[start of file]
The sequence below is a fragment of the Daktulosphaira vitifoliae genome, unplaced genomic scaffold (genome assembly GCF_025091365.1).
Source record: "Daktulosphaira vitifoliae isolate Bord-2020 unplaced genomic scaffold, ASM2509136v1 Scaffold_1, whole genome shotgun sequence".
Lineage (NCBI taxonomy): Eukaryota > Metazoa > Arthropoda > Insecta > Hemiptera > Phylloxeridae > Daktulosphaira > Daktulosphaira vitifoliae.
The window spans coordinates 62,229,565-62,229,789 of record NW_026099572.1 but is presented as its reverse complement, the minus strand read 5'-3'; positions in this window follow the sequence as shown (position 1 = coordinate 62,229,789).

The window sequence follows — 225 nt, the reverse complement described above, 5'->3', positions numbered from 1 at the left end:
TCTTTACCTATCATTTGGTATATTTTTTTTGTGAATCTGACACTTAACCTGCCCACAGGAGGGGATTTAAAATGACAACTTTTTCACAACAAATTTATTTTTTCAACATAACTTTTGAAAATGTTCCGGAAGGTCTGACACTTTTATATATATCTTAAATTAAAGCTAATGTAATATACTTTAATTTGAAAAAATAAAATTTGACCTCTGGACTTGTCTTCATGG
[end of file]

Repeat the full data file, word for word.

The sequence below is a fragment of the Daktulosphaira vitifoliae genome, unplaced genomic scaffold (genome assembly GCF_025091365.1).
Source record: "Daktulosphaira vitifoliae isolate Bord-2020 unplaced genomic scaffold, ASM2509136v1 Scaffold_1, whole genome shotgun sequence".
Lineage (NCBI taxonomy): Eukaryota > Metazoa > Arthropoda > Insecta > Hemiptera > Phylloxeridae > Daktulosphaira > Daktulosphaira vitifoliae.
The window spans coordinates 62,229,565-62,229,789 of record NW_026099572.1 but is presented as its reverse complement, the minus strand read 5'-3'; positions in this window follow the sequence as shown (position 1 = coordinate 62,229,789).

The window sequence follows — 225 nt, the reverse complement described above, 5'->3', positions numbered from 1 at the left end:
TCTTTACCTATCATTTGGTATATTTTTTTTGTGAATCTGACACTTAACCTGCCCACAGGAGGGGATTTAAAATGACAACTTTTTCACAACAAATTTATTTTTTCAACATAACTTTTGAAAATGTTCCGGAAGGTCTGACACTTTTATATATATCTTAAATTAAAGCTAATGTAATATACTTTAATTTGAAAAAATAAAATTTGACCTCTGGACTTGTCTTCATGG